REVIEW – While there are of course lots of excellent Chinese merchandises made in the world, the common conception of “Made in China” wares is that they are cheap and of average quality. It’s actually a similar case with the latest China-based Assassin’s Creed game, which became a side-scroller, platformer game with a female Chinese main protagonist.
I still like the Assassin’s Creed games. Yes, Unity was full of bugs, yes Rogue was a complete rehash of Black Flag and actually both were just more of the same, but those games still provided an enjoyable experience with excellent graphics, an interesting historical setting, a decent gameplay and the freedom of using lots of options. What Assassin’s Creed Chronicles China is proposing is an entirely linear 2D platform action-adventure with some gameplay elements taken from classics like Prince of Persia, Another World or other games of the same kind. Are we happy with that? Yes and no…
“I’ve been looking for freedom”
Freedom was a keyword since the very first Assassin’s Creed, and it remained so in the series until… well until this game. (If we doesn’t take in account the handheld games of course, but those are of different type.) While you have the solution to approach some situations in a different way, Assassin’s Creed Chronicles: China is of course extremely linear. You have to make it from point A to point B with soldiers always staying at the same place and behaving the exact same way every time.
The AI is piss poor to say at the least – even for a game of this kind: the enemy soldiers always behave in the same fashion, and while the game is actually difficult it’s rather because of the 2D view and a bit complicated and sometimes messed up controls than the combat with the soldiers themselves. In fact you will have to learn lots of moves, and some of them needs perfect timing like the very basic defence itself, which requires pushing the circle button when the enemy strikes. Yes, you can call this a “challenge”, but in this kind of game it feels rather like an annoying feature which slows down the game.
The patient learning of the assassin
As you progress in the game, you will learn more and more moves and you level up your assassin automatically. This includes some passive skills and features like the simple upgrading of your health bar as well. Some of those skills are fun to use (like the “sliding kill”, or the one that’s helps you to grapple yourself up) others are a pain in the ass(assin.) It’s also a bit bothersome to keep every move in check, 2D side scrollers are not really made for those tons of combo moves.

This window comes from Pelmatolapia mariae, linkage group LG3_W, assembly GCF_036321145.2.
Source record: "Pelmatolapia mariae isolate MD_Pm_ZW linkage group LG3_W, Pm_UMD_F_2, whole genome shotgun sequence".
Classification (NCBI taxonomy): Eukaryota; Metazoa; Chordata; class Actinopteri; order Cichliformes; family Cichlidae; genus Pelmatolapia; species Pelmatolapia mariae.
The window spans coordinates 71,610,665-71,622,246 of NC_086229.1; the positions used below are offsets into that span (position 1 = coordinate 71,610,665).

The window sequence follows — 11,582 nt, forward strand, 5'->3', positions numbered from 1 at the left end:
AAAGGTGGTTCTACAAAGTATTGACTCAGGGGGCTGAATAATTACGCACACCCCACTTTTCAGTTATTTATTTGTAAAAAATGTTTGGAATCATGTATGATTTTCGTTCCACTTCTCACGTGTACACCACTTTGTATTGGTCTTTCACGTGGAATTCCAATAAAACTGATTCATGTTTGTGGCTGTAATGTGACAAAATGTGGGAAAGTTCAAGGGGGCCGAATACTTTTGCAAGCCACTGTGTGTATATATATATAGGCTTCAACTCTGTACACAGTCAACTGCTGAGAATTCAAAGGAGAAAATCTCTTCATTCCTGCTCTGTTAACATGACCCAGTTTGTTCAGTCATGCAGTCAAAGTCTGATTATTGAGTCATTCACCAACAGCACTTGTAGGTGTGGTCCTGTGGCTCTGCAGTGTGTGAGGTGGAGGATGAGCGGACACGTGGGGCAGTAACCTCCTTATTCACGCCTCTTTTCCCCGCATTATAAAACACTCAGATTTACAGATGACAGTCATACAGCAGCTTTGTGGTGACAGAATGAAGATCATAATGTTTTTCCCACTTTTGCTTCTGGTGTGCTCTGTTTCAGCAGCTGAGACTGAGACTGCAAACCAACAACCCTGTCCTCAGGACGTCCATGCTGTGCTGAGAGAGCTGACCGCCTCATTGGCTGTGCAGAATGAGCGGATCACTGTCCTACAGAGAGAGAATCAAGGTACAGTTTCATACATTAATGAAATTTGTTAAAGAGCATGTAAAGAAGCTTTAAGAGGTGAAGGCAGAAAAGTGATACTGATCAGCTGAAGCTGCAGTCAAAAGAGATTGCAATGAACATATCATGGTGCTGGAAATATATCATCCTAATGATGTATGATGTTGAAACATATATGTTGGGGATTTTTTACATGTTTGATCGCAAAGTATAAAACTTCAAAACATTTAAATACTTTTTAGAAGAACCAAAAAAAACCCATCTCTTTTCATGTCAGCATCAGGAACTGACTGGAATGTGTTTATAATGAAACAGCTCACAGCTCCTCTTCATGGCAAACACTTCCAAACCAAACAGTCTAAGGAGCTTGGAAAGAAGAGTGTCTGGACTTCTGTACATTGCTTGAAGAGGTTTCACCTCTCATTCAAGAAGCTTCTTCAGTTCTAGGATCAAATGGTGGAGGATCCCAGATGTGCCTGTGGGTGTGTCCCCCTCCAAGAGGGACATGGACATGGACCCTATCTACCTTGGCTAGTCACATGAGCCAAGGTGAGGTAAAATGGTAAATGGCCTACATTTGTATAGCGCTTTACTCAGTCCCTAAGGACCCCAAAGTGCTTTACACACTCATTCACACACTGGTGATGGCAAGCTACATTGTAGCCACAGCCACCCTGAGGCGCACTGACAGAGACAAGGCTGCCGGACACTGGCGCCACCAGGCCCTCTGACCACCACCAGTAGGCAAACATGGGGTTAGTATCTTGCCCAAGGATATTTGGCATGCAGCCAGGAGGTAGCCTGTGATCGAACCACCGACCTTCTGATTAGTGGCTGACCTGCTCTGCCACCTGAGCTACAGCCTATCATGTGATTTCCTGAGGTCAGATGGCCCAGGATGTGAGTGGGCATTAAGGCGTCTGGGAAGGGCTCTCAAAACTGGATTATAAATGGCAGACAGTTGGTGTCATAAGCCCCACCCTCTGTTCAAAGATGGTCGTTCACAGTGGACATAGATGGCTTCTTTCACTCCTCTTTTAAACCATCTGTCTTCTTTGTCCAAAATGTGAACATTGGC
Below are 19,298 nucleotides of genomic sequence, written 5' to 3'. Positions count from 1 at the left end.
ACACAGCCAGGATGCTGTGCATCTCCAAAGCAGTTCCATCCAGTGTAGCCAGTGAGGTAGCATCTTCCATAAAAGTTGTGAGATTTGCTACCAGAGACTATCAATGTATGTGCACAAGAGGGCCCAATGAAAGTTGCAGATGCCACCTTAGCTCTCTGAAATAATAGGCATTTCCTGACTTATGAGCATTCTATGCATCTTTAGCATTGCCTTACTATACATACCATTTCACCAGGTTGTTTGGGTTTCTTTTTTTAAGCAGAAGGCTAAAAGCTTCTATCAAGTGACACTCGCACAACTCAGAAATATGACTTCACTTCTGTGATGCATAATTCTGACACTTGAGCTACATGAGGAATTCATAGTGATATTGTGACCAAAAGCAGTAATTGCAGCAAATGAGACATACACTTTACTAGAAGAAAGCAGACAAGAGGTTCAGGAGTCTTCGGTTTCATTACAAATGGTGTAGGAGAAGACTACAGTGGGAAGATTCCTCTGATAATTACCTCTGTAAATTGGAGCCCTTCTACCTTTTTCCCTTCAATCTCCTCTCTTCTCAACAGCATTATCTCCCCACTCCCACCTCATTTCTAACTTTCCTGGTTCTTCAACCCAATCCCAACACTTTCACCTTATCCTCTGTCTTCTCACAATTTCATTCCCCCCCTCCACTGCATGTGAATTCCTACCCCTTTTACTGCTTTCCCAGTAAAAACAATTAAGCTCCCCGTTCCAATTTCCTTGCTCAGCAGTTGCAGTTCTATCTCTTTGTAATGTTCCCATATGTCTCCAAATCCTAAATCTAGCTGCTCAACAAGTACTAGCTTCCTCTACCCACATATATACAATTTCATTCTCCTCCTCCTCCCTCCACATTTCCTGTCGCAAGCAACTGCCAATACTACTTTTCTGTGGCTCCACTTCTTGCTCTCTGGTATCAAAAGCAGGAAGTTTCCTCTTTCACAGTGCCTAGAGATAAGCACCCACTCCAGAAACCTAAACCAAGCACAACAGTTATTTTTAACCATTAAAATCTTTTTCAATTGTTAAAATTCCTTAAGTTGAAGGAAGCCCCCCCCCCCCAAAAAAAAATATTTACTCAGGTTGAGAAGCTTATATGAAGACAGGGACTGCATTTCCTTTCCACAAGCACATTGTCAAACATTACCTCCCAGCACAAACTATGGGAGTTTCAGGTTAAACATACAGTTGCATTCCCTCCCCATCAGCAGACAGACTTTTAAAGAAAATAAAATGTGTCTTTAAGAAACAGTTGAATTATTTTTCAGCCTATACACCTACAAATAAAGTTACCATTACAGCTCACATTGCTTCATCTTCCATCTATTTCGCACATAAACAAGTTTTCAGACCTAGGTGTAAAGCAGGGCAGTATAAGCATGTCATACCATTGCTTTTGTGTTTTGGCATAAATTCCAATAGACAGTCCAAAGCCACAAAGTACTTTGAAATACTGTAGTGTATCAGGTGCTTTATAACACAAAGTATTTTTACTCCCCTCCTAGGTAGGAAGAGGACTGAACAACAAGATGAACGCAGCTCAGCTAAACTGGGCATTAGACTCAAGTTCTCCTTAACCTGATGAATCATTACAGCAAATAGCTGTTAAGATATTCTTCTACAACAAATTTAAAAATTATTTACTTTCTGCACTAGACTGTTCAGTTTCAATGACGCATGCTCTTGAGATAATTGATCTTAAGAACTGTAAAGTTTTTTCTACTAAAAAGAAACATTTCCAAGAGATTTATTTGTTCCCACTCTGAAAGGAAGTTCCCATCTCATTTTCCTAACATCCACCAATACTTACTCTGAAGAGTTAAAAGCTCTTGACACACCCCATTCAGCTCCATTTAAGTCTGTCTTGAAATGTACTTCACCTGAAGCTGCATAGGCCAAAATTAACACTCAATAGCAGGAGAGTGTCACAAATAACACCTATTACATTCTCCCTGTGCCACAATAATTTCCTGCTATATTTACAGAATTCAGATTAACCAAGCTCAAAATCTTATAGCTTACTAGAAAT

Every new move is explained by a badly designed Ezio Auditore da Firenze who is not even voiced by the original actor. It was actually more of let-down than a welcome cameo of the best hero of the Assassin’s Creed franchise. I never tough Ezio could be ever annoying, but here I couldn’t stand him.
Concerning the usual Assassin’s Creed gameplay elements, even if the game is in 2D, there are all there: we can hide among the bystanders, kill guards silently and hide their corpse and of course the classic synchronizations on top of buildings and the leap of faith aren’t missing from the show either.
The main difference between the usual formula and this 2D version is that while you were free to kill everybody on sight in the 3D open world games, hiding and killing in silence is a necessity here, or else you will be slain fast. It’s not necessary a bad thing, but the way it’s realised in this 2D episode is rather frustrating sometimes.
While the medieval Chinese era is a perfect background to any historical action-adventure game, the story itself here is mundane, simple and rather average here – even by the lower and lower Assassin’s Creed standards. No interesting baddies, or characters here, even Shao Yun (who is – according the her background – the former concubine of the Zhengde Emperor) is a just a boring, cliché character with a pretty face. Same goes for the boss characters: while Ubisoft is famous for its well-made and strong evil characters, what we here are boring Chinese Templar warlords.
Some of those skills are fun to use (like the “sliding kill”, or the one that’s helps you to grapple yourself up) others are a pain in the ass(assin.)
At the beginning of the game Shao Yun wants an important box back so hard that she lets herself catch by the Templars. Of course we will soon liberate her – in a very Another World spirit – but that’s the only interesting momentum of the otherwise boring and plain story with evil Templars and the brave assassin girl.
On the other hand, the graphics of the game looks very nice. They look like classic Chinese oil paintings in both the cut scenes and the game itself. The cut scenes are especially top notch concerning this art style – a pity that they are all telling a boring clichéd story. There are some problems concerning the loading of the textures, and perhaps some of the soldiers could be better designed, but other than that, the visuals are pretty good.
Same goes for the art design of the medieval Chinese city with typical buildings and the citizens standing in the streets: everything looks perfectly authentic.
An assassin game where not everything is permitted
While I liked Another World, the classic 2D Prince of Persia and other similar games, I am not sure I want my Assassin’s Creed games made in the same fashion. The second part of the famous motto: “Nothing is true, everything is permitted” is missing in action here, and the restrains of this game are taking away what was one of most important features of the Assassin’s Creed games: freedom.
+ Nice graphics which looks like paintings
+ Chinese setting
+ Shao Yun is cool assassin…
– …but she lacks development, same as the story
– AI is piss poor
– Restraints of the 2D view
Developer: Climax Group, Ubisoft
Genres: action, adventure, platformer,
Released: 2015, April